The board of directors of a planned international trade hub in Salt Lake City elected Salt Lake Chamber president Derek Miller as its chairman Monday, with Salt Lake City Councilman James Rogers as vice-chairman.

Miller and Rogers were elected unanimously by the board, which formally convened for the first time Monday after an attempt to seat the board last month stalled amid procedural and conflict-of-interest concerns.

Following his election, Miller remarked that the board had answered three out of potentially 100 questions surrounding the development of the inland port. And in his first formal action as chairman, he sought a motion that the board of directors be subject to Utah’s Open and Public Meetings Act, and other transparency laws.

“This is an important project,” Miller said. “I don’t know that we can overstate its importance on the future prosperity of our city.”

Miller described the inland port as a “century project” for the state of Utah. Development will continue as quickly as possible, he said, while still allowing for smart and deliberate planning.

“We’re just getting started,” Miller said. “Don’t drive out to the northwest quadrant tomorrow to see the port.”

Rogers, who represents Salt Lake City’s west side on the City Council, handed out “Westside” T-shirts to his inland port colleagues. He emphasized that the value of the shirts was under the $50 limit for gifts, and that they were intended to remind board members about the potential of the trading hub to affect the lives of Salt Lake City residents.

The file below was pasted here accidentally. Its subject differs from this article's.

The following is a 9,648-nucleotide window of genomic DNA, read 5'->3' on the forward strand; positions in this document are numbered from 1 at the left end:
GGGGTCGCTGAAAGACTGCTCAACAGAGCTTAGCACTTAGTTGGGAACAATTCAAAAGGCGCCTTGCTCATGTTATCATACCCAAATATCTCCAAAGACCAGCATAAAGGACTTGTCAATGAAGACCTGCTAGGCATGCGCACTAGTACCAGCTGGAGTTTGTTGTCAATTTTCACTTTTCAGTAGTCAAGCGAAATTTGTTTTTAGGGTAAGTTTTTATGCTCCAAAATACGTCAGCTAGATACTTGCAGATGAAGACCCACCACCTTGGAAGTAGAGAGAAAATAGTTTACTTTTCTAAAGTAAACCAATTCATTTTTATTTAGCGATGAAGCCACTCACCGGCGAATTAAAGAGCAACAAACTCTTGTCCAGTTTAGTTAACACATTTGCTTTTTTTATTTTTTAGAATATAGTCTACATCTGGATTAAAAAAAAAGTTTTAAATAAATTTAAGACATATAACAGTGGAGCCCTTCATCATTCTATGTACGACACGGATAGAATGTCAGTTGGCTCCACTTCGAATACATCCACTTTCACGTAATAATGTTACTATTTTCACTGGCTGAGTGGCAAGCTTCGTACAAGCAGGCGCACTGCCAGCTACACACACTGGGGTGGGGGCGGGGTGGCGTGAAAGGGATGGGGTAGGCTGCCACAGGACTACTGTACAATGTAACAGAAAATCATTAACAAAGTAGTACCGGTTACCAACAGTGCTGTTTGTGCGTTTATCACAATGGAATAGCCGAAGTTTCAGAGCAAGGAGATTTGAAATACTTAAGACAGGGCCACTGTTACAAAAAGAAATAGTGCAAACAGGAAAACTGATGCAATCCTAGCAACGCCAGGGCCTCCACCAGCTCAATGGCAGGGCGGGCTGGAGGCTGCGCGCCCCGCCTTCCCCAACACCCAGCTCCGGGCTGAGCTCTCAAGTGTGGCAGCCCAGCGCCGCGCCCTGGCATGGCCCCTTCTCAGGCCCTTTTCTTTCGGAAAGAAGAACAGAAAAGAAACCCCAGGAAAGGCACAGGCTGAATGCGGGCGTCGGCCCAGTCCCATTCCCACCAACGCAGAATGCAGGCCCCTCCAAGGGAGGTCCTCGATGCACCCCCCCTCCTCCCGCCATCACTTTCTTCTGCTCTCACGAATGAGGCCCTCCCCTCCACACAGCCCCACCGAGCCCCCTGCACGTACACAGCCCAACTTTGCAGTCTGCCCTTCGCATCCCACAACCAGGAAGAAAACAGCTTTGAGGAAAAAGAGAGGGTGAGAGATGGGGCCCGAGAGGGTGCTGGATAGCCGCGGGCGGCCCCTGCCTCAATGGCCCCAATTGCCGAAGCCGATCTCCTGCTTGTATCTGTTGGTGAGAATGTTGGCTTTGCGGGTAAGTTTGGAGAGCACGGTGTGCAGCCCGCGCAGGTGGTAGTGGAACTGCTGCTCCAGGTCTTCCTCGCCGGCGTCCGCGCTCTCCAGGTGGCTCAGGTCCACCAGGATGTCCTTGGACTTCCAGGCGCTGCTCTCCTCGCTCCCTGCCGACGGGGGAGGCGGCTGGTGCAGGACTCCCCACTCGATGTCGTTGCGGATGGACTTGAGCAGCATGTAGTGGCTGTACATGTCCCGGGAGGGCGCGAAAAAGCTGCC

Salt Lake City Councilman James Rogers hands out T-shirts promoting the city's west-side to members of the Utah Inland Port Authority Board. Rogers sits on the board as a representative of the city.

“I’m excited for us to attack those impacts and what we’re going to do to create mitigations for those impacts,” he said.

Creation of the inland port has been a contentious issue for Salt Lake City and state leaders. The original legislation forming the port authority was criticized by Salt Lake City leaders as an inappropriate land- and tax-grab by the state.

Members of the City Council later negotiated amendments to the legislation, approved during a recent special session of the Legislature, while Mayor Jackie Biskupski largely withdrew from negotiation while threatening litigation.

Miller said it is his intention, and the intention of the board of directors, that the inland port be not only a benefit to the state, but also to its immediate neighbors.

“We want to involve them in the process,” Miller said. “Their voices aren’t just important, they’re critical to making sure this is done right.”

Following a recommendation by Rogers, the board voted to hold at least one meeting per quarter within the northwest quadrant of Salt Lake City. Rogers argued that convening the board close to the inland port — and during afternoon or evening hours — would facilitate west side residents interested in attending meetings.

“We’re going to continue to push that,” Rogers said.

He said his election to the board’s leadership, by a unanimous vote, indicates sincerity on the board to work with and address the concerns of west side residents.

“You’re going to be sure that the voice of the west side residents is going to be heard,” Rogers said. “Not only do I represent the area, I live there.”